For decades now the United Nations should have been doing much more on the ground in Haiti to help the Haitian people. But instead it's misguided bureaucrats wrongfully choose to attack the Bahamian people for wanting to protect the Bahamas from turning into the next Haiti in the Caribbean region. Go figure!

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jackbnimble 1 year, 1 month ago

How is he in the Bahamas on a work permit for 9 years? Who is employing him and paying for it and why is his employee not able to house him? What has he been doing with is money as he obviously has made enough to purchase a car and to build a $7,000 structure on land illegally?

These people cold they are going to live off the fat of this land while their money is sent to Haiti to fund another boatload of illegals.

The Government needs to continue to send a clear message that we won’t entertain it. If you’re going to live here you must learn to follow the rule of law.

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DWW 1 year, 1 month ago

Ironically, if the Farm Road had not been harbouring and enabling the vast theft occurring on the island they might have been able to stay under the radar and no one would have been bothered. (building material, generators or tools missing? check farm road!) They have no one to blame but themselves for poor decisions in this instance.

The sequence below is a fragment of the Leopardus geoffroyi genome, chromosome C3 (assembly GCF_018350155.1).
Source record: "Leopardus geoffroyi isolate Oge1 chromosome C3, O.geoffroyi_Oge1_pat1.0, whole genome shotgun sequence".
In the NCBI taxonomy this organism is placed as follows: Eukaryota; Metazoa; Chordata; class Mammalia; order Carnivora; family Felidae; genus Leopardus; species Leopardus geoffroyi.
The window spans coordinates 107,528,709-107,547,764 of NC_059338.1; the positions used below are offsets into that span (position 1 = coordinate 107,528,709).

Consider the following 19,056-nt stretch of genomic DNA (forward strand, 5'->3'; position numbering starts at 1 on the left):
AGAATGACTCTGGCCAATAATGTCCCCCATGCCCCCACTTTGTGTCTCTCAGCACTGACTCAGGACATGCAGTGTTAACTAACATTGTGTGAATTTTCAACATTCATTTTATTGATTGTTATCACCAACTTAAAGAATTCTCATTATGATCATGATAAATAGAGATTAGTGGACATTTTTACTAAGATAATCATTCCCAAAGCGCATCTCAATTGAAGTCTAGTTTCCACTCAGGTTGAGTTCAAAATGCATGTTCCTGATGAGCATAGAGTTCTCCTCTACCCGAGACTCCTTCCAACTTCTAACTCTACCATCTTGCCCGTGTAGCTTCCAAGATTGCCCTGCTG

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SP 1 year, 1 month ago

Please get this law breaker and his family on the 1st thing smoking back to Haiti!

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bogart 1 year, 1 month ago

Before building these illegal timbered structures on top of loose rubble foundations they should have the common sense they are building very dangerous structures like this....if only they look that the previous hurricane and strong winds was capable of ripping off destroying the leaves and branches of all the trees that they can see. And some trees likely rotted or weakened state likely to be sent flying all over next strong winds.

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tribanon 1 year, 1 month ago

It's also not their land to build on.

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bogart 1 year, 1 month ago

Agreed tribanon. In these structures repeatedly popping up in certain selected spots seems to be the quid pro quo between land owner and squatter and of someone ie employer receiving a benefit in return etc. Investigation needs to go beyond the illegal contractor and start looking for aiders, abbetors, accomplices in this disrespect of Bahamian laws.costing Bahamian taxpayers money !!!! No foreigners or group of persons be intentionally, repeatedly breaking laws, making a mockery of Bahamian or any other country's laws.